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Abel associates

(7 Posts)
Kafri Tue 07-Jul-15 05:47:40

Not sure if this is the right place for this....

My brother received a letter from a company called Abel Associates saying that they had identified him as a beneficiary of a will. It names the deceased and their supposed relation to him and asked him for information of any siblings. He has provided information for myself and my brother. The have now written to me and want me to sign to say I'm me and happy to pay them their percentage should we receive any money from this will.

I know there are a lot of scams of this kind so how do I tell? My brother has looked into it and says he believes it to be legit but I'm not so quick to trust??

ChablisLover Tue 07-Jul-15 06:12:53

Scam scam scam

I wouldn't touch it with a barge pole

Why would you be beneficiaries of a will of a person you haven't heard of before? And why would you let your brother give them your details??

Google them and do not send any letter back.

BikeRunSki Tue 07-Jul-15 06:29:35

is it a scam do you think?

There are companies that trace distant relatives of people who die with no obvious beneficiaries to their will. There was a BBC program about them "Heir Hunters", which ran for several series. I think Able Associates was one of the companies try followed. It could be genuine.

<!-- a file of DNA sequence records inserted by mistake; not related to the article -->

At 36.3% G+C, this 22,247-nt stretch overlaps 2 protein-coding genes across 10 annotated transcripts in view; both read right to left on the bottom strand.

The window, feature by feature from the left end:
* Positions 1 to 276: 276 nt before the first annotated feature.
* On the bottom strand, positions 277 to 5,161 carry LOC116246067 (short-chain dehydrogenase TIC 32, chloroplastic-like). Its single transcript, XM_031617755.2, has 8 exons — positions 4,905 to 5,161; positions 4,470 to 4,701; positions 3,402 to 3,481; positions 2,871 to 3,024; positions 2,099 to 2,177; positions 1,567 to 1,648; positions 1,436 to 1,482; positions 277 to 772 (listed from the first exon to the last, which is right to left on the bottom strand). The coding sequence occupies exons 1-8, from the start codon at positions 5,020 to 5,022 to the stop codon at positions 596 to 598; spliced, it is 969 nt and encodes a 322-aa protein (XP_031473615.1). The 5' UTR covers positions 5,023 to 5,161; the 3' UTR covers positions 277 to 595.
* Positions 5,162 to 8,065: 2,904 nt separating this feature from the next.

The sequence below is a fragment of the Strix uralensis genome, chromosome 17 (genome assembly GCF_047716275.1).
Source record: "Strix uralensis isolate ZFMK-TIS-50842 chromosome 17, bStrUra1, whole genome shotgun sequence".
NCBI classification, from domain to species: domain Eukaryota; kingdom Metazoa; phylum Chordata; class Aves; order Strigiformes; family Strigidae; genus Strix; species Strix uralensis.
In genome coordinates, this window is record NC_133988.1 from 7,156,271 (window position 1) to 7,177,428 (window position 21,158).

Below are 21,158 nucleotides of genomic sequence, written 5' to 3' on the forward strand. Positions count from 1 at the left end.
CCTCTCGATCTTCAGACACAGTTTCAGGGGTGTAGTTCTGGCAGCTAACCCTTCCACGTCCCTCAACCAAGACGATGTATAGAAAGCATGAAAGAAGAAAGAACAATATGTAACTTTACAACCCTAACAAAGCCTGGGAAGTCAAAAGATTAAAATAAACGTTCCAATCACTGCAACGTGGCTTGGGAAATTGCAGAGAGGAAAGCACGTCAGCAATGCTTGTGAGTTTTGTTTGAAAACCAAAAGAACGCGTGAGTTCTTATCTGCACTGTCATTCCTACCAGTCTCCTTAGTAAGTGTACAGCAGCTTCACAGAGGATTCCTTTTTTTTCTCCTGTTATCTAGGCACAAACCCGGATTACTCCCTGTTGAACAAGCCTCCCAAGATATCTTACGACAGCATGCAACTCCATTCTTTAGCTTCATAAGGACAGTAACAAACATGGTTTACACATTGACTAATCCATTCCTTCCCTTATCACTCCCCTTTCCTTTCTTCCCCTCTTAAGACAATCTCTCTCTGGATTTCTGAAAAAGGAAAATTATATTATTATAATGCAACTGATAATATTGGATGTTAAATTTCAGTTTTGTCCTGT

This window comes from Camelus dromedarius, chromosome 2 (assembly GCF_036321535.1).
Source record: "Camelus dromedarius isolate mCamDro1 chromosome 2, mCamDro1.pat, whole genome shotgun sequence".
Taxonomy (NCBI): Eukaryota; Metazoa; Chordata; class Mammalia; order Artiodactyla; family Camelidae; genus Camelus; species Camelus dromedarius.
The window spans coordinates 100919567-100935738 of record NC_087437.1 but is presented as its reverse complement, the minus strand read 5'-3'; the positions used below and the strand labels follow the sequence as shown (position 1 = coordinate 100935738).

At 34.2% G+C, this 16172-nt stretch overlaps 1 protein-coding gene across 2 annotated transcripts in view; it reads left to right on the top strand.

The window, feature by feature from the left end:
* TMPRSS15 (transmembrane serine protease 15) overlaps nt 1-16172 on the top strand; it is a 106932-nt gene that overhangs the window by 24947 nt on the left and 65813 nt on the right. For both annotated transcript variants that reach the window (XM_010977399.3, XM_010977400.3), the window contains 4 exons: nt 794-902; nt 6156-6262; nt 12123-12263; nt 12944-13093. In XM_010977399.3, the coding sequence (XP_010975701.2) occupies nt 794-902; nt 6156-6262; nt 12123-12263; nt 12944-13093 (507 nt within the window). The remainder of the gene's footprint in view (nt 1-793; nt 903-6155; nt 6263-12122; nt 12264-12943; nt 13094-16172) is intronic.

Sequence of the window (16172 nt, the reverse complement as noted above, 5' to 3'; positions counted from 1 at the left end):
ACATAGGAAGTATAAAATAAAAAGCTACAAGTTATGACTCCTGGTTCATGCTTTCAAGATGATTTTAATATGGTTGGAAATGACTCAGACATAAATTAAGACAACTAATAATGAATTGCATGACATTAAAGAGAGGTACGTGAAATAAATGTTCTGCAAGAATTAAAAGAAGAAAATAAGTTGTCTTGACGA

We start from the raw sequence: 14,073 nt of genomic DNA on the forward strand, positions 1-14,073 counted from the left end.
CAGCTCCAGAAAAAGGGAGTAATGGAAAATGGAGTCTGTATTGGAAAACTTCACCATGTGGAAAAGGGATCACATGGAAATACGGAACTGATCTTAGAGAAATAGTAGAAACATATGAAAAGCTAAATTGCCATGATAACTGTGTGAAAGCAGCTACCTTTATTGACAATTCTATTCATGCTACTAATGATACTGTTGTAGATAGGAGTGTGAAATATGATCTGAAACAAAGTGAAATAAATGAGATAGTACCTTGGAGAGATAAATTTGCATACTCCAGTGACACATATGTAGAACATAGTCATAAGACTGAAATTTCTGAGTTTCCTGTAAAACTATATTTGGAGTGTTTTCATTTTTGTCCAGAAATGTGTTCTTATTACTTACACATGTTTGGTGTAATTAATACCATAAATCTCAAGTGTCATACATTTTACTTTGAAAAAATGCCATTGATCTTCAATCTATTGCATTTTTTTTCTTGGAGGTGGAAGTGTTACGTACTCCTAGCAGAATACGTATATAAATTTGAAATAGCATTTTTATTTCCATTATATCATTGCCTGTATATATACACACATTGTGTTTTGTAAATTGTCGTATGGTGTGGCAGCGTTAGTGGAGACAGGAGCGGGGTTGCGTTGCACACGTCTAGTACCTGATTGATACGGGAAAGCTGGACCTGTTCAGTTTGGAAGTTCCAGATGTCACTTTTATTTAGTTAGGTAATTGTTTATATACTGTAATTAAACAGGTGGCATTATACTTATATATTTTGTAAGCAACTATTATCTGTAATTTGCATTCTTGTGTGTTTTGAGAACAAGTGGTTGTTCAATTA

Have you got any older relatives to ask about whether the person who has died is real?

downgraded Tue 07-Jul-15 06:34:29

A quick Google makes it look legit.

The website does say the fee is negotiable though, so bear this in mind.

I would proceed with caution.

titchy Tue 07-Jul-15 07:59:15

It's legit. When someone dies without a will the estate has to be distributed in a certain way. If the deceased had no surviving close relations, children, siblings, nieces or nephews who would otherwise assume responsibility for the estate, the Treasury takes it on and publishes lists which probate research firms use to trace any more distant relations, cousins typically. Those firms then act on behalf of any beneficiary they trace. If you know the name of the deceased you can check their listing on the bona vacantia list

BikeRunSki Tue 07-Jul-15 10:20:41

titchy has said what I was trying to say, but far better. She sounds like she has actual experience and legal knowledge, whereas I just watch TV.

Kafri Tue 07-Jul-15 20:25:27

Thanks for the replies folks.

To answer some questions

I didn't know he had passed on my details until after he had done so - too late to stop him by then.

There are many cousins of my parents and grandparents that I don't have any clue about. My grandparents died when I was very young and we then moved away. My parents are also no longer here now so can't even ask them about other family members.

I know that there are legit companies out there who do indeed trace beneficiaries but I just don't know how to tell the legit ones.
It's not obviously fake if that makes sense - for example the Internet is full of examples of poorly written emails from silly email addresses or countries. I just don't want to get caught up in a scam!!

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